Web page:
Local residents travel to Washington D.C. for March for Our Lives

Brooke Williams

Last Saturday was the eighth time Theresa Kaplan of Waverly traveled to the nation’s capital to protest.

“You can march at home and your neighbors see you, but when you come here, the politicians have to pay attention,” she said.

Kaplan marched against the Vietnam War and the war in Iraq. She participated in women’s marches and now March for Our Lives in light of the school shooting in Parkland, Florida.

Kaplan joined others of the greater Scranton and Wilkes-Barre area on a bus trip to Washington D.C. organized by grassroots activist group Action Together NEPA.

Volunteer Coordinator for Action Together Rebecca Zukauskas said members of the organization planned the trip to show support for the students of Parkland.

“We wanted to go and support these kids because this is the first time it’s been a different reaction to tragedy like this,” Zukauskas said.

Zukauskas said the March for Our Lives movement will hopefully result in common sense gun laws like banning or limiting high-capacity magazines and preventing guns from getting into the wrong hands.

“We’re hoping that the march and this new kind of movement toward opening a broader discussion about gun control will help push Congress to take action on sensible gun control measures that most Americans support,” she said.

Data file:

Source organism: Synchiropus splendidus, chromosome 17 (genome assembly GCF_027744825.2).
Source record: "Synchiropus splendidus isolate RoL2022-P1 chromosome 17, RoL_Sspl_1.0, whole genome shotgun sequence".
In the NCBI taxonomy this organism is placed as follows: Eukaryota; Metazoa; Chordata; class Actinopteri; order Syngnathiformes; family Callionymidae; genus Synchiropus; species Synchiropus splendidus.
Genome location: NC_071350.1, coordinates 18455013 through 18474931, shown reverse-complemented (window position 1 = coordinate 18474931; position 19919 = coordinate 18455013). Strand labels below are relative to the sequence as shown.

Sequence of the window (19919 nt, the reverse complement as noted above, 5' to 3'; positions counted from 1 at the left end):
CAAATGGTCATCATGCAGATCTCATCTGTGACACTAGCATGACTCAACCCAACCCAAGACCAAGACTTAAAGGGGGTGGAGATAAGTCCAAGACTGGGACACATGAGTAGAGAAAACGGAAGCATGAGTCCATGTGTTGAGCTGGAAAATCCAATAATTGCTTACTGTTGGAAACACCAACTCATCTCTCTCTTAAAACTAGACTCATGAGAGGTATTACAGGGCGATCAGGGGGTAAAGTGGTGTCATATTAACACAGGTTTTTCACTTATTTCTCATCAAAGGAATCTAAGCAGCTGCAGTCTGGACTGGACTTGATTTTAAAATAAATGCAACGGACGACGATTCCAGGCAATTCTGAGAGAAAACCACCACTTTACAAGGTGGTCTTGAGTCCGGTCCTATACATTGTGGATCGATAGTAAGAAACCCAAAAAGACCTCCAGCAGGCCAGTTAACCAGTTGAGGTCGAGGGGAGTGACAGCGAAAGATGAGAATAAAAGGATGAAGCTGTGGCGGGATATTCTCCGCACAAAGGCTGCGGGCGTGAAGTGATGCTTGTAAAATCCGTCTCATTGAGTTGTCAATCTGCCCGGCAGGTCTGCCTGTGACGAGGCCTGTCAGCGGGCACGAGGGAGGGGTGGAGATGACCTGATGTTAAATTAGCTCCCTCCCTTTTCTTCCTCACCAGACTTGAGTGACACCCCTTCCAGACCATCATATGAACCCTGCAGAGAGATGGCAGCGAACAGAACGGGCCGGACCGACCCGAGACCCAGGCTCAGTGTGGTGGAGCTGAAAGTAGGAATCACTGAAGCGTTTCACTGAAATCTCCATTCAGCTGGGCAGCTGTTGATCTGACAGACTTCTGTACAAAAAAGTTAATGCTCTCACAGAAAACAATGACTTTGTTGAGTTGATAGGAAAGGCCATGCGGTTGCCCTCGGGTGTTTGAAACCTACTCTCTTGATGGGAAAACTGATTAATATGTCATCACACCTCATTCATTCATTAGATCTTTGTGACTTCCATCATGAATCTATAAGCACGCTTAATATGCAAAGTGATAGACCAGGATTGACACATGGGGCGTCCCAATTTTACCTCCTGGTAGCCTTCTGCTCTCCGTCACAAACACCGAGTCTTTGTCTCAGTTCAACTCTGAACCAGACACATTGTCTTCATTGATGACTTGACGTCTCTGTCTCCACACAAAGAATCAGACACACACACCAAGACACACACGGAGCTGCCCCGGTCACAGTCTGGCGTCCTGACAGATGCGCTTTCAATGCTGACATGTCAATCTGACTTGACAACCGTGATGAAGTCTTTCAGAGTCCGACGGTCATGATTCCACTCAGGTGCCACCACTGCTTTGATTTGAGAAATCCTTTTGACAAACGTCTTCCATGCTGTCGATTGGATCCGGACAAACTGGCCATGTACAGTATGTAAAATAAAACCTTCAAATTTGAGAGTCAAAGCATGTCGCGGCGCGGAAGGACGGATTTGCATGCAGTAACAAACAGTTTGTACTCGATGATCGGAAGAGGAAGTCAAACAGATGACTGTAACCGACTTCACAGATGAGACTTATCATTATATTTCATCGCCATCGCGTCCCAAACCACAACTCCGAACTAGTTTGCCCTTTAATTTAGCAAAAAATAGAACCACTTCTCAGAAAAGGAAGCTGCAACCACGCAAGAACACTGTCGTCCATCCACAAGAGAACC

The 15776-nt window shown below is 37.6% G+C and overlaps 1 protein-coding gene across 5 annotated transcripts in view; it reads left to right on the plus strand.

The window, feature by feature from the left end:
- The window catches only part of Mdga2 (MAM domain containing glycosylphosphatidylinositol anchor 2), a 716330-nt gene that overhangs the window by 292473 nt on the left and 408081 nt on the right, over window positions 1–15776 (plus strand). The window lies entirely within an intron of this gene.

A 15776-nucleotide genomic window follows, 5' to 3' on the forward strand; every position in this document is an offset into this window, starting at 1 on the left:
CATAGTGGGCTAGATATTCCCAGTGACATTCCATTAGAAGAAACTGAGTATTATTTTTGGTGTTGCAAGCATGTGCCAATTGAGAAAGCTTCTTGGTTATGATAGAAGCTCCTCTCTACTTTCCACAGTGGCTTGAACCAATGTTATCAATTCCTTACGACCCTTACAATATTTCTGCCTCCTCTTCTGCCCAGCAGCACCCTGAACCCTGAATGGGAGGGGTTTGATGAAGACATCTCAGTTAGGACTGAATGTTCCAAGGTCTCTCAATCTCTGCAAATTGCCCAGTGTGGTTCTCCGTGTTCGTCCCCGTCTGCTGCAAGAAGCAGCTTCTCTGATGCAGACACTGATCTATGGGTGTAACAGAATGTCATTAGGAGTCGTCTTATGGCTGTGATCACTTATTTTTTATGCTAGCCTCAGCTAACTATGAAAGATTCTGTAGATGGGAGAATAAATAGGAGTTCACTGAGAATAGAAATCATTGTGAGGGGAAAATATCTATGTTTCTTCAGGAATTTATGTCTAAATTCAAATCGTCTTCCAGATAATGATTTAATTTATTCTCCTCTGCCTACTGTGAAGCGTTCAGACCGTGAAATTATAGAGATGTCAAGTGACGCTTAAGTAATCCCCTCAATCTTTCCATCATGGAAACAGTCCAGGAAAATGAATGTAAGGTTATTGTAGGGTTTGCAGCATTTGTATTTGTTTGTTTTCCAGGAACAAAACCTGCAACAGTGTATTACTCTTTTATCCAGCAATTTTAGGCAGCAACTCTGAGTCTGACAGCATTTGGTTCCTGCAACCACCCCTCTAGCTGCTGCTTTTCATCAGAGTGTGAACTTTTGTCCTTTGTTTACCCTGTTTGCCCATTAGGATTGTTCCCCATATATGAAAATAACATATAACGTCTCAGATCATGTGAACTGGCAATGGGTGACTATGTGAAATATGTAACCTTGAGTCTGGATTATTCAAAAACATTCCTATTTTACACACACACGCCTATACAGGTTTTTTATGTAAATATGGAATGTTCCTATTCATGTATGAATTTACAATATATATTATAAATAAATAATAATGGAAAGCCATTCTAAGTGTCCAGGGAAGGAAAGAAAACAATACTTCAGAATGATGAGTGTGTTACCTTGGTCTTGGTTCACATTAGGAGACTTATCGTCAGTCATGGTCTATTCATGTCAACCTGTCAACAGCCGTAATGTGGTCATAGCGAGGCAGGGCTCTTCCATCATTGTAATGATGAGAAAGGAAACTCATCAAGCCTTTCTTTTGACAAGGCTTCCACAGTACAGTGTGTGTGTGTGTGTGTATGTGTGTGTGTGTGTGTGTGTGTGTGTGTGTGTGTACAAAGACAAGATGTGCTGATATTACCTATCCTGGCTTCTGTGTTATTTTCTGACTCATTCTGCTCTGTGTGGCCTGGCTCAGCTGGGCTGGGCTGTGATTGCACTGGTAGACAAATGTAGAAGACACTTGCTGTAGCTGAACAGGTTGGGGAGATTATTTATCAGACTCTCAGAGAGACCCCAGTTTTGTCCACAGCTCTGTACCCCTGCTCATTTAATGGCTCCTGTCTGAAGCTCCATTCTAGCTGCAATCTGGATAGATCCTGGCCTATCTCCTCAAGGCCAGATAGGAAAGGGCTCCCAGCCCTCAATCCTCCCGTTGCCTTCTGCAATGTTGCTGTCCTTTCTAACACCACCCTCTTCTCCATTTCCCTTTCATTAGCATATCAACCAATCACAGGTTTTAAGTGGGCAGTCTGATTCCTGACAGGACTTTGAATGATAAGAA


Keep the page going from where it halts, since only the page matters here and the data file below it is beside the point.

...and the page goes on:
Hal Donahue of Scranton participated in the march because he believes “enough is enough” when it comes to gun violence.

“The issue has gotten so strong and so intense and we really need to alter how America does business,” Donahue said. “We’re the only country in the world that routinely accepts slaughter in our schools and on our streets.”

Donahue said that while places like Scranton matter, he got on the bus to Washington D.C. because it has a crowd that can make a difference.

“If you’re on Capitol Hill, that has more impact,” he said.

Kaplan said now that the march is over, she hopes politicians will listen to the will of the people instead of influencers like the National Rifle Association (NRA). She also encouraged people to “vote their conscience.”

“Vote thinking about the safety of everyone in school situations, everyone in workplace situations where someone can walk in with a gun at any time, and vote to remove that kind of risk,” she said.

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